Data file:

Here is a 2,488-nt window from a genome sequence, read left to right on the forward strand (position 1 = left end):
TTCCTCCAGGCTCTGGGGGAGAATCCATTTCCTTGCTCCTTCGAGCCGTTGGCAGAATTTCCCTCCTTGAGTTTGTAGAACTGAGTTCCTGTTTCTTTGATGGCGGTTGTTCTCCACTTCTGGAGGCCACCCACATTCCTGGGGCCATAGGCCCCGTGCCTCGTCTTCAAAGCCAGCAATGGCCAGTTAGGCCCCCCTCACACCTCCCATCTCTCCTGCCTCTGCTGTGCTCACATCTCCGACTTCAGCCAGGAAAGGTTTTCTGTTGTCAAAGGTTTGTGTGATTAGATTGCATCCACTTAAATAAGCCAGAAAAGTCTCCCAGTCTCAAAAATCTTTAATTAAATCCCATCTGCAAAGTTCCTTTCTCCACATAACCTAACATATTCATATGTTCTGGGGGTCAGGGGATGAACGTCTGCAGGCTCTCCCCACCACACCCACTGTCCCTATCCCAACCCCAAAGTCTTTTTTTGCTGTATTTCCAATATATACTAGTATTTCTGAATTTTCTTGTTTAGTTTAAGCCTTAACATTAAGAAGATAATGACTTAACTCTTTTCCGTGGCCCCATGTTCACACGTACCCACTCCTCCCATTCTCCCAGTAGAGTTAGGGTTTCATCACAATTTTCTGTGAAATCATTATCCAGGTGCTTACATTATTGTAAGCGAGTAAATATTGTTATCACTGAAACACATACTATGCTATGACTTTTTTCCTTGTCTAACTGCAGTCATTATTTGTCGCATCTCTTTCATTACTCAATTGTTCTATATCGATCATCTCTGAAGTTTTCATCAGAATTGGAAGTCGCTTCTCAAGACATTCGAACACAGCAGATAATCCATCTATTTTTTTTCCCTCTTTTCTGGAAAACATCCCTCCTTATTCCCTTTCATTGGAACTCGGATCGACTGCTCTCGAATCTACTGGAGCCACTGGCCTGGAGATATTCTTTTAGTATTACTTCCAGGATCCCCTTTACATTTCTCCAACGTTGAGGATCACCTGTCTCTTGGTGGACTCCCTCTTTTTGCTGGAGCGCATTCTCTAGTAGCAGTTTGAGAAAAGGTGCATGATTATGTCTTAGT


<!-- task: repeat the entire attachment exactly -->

Here is a 2,488-nt window from a genome sequence, read left to right on the forward strand (position 1 = left end):
TTCCTCCAGGCTCTGGGGGAGAATCCATTTCCTTGCTCCTTCGAGCCGTTGGCAGAATTTCCCTCCTTGAGTTTGTAGAACTGAGTTCCTGTTTCTTTGATGGCGGTTGTTCTCCACTTCTGGAGGCCACCCACATTCCTGGGGCCATAGGCCCCGTGCCTCGTCTTCAAAGCCAGCAATGGCCAGTTAGGCCCCCCTCACACCTCCCATCTCTCCTGCCTCTGCTGTGCTCACATCTCCGACTTCAGCCAGGAAAGGTTTTCTGTTGTCAAAGGTTTGTGTGATTAGATTGCATCCACTTAAATAAGCCAGAAAAGTCTCCCAGTCTCAAAAATCTTTAATTAAATCCCATCTGCAAAGTTCCTTTCTCCACATAACCTAACATATTCATATGTTCTGGGGGTCAGGGGATGAACGTCTGCAGGCTCTCCCCACCACACCCACTGTCCCTATCCCAACCCCAAAGTCTTTTTTTGCTGTATTTCCAATATATACTAGTATTTCTGAATTTTCTTGTTTAGTTTAAGCCTTAACATTAAGAAGATAATGACTTAACTCTTTTCCGTGGCCCCATGTTCACACGTACCCACTCCTCCCATTCTCCCAGTAGAGTTAGGGTTTCATCACAATTTTCTGTGAAATCATTATCCAGGTGCTTACATTATTGTAAGCGAGTAAATATTGTTATCACTGAAACACATACTATGCTATGACTTTTTTCCTTGTCTAACTGCAGTCATTATTTGTCGCATCTCTTTCATTACTCAATTGTTCTATATCGATCATCTCTGAAGTTTTCATCAGAATTGGAAGTCGCTTCTCAAGACATTCGAACACAGCAGATAATCCATCTATTTTTTTTCCCTCTTTTCTGGAAAACATCCCTCCTTATTCCCTTTCATTGGAACTCGGATCGACTGCTCTCGAATCTACTGGAGCCACTGGCCTGGAGATATTCTTTTAGTATTACTTCCAGGATCCCCTTTACATTTCTCCAACGTTGAGGATCACCTGTCTCTTGGTGGACTCCCTCTTTTTGCTGGAGCGCATTCTCTAGTAGCAGTTTGAGAAAAGGTGCATGATTATGTCTTAGT